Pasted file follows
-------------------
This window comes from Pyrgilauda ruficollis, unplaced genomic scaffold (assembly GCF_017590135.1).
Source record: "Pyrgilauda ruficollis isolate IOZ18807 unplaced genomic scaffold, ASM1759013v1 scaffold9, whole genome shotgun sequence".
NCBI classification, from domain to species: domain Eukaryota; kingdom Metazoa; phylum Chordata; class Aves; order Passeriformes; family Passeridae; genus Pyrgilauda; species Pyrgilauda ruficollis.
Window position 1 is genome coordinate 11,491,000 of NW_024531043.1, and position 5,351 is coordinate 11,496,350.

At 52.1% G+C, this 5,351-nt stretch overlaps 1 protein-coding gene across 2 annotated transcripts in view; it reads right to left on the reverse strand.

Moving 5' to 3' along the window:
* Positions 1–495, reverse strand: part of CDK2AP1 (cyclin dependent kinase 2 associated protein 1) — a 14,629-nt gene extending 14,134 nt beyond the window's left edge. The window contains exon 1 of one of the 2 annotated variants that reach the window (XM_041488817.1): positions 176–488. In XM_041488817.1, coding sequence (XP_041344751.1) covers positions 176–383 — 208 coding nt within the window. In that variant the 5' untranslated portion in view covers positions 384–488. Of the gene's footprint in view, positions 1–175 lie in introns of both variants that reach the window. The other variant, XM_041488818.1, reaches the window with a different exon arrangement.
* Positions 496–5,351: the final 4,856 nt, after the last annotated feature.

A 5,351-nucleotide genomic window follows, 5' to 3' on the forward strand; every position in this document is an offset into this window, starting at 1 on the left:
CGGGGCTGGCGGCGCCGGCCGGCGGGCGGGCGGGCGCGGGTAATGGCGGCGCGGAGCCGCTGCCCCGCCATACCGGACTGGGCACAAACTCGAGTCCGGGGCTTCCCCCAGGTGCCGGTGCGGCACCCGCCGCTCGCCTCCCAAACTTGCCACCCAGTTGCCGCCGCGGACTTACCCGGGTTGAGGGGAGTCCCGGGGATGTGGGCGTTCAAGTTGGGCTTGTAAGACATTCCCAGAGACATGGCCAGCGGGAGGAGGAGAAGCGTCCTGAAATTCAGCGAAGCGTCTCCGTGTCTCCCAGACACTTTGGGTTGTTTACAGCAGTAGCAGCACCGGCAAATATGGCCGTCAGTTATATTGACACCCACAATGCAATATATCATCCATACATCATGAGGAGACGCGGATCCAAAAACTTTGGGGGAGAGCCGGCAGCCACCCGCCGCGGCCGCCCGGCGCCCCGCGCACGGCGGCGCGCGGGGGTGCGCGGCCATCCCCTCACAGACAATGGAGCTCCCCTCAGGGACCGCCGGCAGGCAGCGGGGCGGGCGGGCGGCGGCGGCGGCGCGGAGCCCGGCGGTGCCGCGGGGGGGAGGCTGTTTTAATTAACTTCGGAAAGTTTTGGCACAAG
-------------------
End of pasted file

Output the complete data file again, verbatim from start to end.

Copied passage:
This window comes from Pyrgilauda ruficollis, unplaced genomic scaffold (assembly GCF_017590135.1).
Source record: "Pyrgilauda ruficollis isolate IOZ18807 unplaced genomic scaffold, ASM1759013v1 scaffold9, whole genome shotgun sequence".
NCBI classification, from domain to species: domain Eukaryota; kingdom Metazoa; phylum Chordata; class Aves; order Passeriformes; family Passeridae; genus Pyrgilauda; species Pyrgilauda ruficollis.
Window position 1 is genome coordinate 11,491,000 of NW_024531043.1, and position 5,351 is coordinate 11,496,350.

At 52.1% G+C, this 5,351-nt stretch overlaps 1 protein-coding gene across 2 annotated transcripts in view; it reads right to left on the reverse strand.

Moving 5' to 3' along the window:
* Positions 1–495, reverse strand: part of CDK2AP1 (cyclin dependent kinase 2 associated protein 1) — a 14,629-nt gene extending 14,134 nt beyond the window's left edge. The window contains exon 1 of one of the 2 annotated variants that reach the window (XM_041488817.1): positions 176–488. In XM_041488817.1, coding sequence (XP_041344751.1) covers positions 176–383 — 208 coding nt within the window. In that variant the 5' untranslated portion in view covers positions 384–488. Of the gene's footprint in view, positions 1–175 lie in introns of both variants that reach the window. The other variant, XM_041488818.1, reaches the window with a different exon arrangement.
* Positions 496–5,351: the final 4,856 nt, after the last annotated feature.

A 5,351-nucleotide genomic window follows, 5' to 3' on the forward strand; every position in this document is an offset into this window, starting at 1 on the left:
CGGGGCTGGCGGCGCCGGCCGGCGGGCGGGCGGGCGCGGGTAATGGCGGCGCGGAGCCGCTGCCCCGCCATACCGGACTGGGCACAAACTCGAGTCCGGGGCTTCCCCCAGGTGCCGGTGCGGCACCCGCCGCTCGCCTCCCAAACTTGCCACCCAGTTGCCGCCGCGGACTTACCCGGGTTGAGGGGAGTCCCGGGGATGTGGGCGTTCAAGTTGGGCTTGTAAGACATTCCCAGAGACATGGCCAGCGGGAGGAGGAGAAGCGTCCTGAAATTCAGCGAAGCGTCTCCGTGTCTCCCAGACACTTTGGGTTGTTTACAGCAGTAGCAGCACCGGCAAATATGGCCGTCAGTTATATTGACACCCACAATGCAATATATCATCCATACATCATGAGGAGACGCGGATCCAAAAACTTTGGGGGAGAGCCGGCAGCCACCCGCCGCGGCCGCCCGGCGCCCCGCGCACGGCGGCGCGCGGGGGTGCGCGGCCATCCCCTCACAGACAATGGAGCTCCCCTCAGGGACCGCCGGCAGGCAGCGGGGCGGGCGGGCGGCGGCGGCGGCGCGGAGCCCGGCGGTGCCGCGGGGGGGAGGCTGTTTTAATTAACTTCGGAAAGTTTTGGCACAAG